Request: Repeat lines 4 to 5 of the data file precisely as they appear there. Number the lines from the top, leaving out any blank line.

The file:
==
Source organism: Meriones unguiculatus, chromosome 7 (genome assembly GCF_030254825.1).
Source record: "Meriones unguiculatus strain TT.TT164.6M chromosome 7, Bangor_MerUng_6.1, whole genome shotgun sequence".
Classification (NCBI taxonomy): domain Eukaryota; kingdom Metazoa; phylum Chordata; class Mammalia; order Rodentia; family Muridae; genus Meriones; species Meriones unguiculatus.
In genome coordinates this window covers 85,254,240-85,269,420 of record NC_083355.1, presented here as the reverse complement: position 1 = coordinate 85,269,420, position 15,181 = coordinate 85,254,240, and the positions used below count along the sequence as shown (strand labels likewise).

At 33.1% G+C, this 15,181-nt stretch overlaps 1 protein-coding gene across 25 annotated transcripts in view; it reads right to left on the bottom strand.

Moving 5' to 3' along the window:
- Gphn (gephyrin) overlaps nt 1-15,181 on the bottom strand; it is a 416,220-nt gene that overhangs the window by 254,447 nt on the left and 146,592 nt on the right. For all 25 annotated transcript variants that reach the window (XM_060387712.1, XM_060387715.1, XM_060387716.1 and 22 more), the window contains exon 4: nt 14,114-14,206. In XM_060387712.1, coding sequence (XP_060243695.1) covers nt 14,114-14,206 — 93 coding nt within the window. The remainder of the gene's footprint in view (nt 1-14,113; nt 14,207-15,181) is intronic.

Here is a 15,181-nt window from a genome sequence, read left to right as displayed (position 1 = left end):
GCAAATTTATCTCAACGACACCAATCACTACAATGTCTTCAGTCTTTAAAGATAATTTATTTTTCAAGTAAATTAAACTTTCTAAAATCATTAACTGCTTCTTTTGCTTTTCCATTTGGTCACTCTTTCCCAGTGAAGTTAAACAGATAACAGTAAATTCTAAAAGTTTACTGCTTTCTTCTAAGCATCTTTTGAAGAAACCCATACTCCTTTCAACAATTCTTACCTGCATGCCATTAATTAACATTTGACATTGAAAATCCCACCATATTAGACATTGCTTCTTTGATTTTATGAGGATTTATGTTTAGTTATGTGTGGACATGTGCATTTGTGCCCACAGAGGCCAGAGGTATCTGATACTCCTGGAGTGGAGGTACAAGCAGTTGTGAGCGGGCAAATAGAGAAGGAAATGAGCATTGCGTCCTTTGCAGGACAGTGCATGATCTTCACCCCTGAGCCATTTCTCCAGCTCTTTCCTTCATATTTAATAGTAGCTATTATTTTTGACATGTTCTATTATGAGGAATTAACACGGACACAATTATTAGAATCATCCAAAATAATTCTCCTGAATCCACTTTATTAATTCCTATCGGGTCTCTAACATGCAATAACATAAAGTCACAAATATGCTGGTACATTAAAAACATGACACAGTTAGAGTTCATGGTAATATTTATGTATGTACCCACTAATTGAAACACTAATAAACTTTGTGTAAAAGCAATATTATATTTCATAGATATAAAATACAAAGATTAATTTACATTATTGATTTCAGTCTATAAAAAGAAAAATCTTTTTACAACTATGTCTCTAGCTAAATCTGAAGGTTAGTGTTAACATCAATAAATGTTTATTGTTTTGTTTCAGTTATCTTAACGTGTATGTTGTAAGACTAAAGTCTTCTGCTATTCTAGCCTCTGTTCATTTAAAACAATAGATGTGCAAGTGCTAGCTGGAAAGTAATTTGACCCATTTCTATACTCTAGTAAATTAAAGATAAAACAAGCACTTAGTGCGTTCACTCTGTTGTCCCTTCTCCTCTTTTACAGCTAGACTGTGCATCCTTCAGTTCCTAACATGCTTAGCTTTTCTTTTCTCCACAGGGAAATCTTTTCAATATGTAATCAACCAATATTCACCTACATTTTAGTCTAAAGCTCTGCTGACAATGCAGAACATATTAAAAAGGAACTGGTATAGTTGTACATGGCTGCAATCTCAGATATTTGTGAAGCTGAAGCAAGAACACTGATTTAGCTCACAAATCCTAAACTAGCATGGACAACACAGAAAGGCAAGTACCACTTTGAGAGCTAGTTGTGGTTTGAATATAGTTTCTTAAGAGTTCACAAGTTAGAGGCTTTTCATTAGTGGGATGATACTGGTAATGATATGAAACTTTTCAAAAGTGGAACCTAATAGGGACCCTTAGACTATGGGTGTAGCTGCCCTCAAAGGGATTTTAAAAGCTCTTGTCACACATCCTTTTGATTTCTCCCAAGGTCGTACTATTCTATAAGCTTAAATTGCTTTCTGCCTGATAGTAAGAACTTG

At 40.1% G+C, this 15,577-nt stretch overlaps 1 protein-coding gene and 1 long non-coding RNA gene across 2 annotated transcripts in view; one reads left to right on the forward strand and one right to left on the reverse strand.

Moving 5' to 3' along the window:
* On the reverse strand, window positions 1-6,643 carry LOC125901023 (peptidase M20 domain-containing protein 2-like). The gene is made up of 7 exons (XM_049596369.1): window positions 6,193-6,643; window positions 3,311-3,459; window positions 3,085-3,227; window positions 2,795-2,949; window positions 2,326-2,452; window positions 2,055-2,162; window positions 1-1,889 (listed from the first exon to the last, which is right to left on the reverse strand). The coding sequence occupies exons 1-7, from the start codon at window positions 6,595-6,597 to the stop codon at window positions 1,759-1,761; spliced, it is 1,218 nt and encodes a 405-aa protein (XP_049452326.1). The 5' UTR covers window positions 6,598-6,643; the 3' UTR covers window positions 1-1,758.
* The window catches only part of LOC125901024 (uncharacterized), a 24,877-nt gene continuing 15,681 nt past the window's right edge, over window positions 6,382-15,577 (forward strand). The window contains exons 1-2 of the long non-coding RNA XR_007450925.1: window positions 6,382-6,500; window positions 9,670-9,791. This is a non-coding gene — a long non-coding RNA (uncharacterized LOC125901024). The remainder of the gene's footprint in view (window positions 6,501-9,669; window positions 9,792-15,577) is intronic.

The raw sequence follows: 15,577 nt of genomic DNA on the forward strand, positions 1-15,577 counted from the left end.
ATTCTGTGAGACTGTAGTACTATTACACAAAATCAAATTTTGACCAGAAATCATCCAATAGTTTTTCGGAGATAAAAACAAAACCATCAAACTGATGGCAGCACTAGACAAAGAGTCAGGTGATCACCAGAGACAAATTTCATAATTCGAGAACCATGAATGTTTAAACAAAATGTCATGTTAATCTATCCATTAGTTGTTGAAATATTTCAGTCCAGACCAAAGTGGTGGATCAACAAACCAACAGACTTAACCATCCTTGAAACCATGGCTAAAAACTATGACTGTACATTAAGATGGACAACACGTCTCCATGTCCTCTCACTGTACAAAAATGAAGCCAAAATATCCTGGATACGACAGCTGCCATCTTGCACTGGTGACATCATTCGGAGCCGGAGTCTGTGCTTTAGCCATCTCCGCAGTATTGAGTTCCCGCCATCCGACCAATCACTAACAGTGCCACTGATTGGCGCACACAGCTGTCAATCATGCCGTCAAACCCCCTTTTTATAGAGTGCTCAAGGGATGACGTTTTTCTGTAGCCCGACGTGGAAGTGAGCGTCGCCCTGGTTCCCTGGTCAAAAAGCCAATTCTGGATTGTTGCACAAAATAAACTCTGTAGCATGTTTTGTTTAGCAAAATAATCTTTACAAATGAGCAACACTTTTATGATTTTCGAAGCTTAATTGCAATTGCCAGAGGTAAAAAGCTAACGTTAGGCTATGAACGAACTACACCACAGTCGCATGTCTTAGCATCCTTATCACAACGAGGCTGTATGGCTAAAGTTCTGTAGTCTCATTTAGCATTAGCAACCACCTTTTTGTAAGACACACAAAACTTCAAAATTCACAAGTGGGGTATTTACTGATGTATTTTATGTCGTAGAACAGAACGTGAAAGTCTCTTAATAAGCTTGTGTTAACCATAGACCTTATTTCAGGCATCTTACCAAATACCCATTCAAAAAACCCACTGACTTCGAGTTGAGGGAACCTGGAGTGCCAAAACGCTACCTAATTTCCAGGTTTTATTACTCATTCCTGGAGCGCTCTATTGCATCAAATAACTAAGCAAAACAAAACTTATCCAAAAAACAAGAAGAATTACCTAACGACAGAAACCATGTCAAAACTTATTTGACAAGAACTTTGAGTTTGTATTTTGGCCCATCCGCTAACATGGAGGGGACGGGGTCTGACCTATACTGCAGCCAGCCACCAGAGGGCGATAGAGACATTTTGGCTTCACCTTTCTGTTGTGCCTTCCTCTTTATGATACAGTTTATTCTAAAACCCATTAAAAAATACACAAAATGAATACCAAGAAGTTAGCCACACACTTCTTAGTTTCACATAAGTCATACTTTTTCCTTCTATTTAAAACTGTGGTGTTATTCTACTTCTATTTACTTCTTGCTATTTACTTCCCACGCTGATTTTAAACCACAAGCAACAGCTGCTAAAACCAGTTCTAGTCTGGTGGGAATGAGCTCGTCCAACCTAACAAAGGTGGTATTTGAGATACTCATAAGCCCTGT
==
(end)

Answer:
In genome coordinates this window covers 85,254,240-85,269,420 of record NC_083355.1, presented here as the reverse complement: position 1 = coordinate 85,269,420, position 15,181 = coordinate 85,254,240, and the positions used below count along the sequence as shown (strand labels likewise).

At 33.1% G+C, this 15,181-nt stretch overlaps 1 protein-coding gene across 25 annotated transcripts in view; it reads right to left on the bottom strand.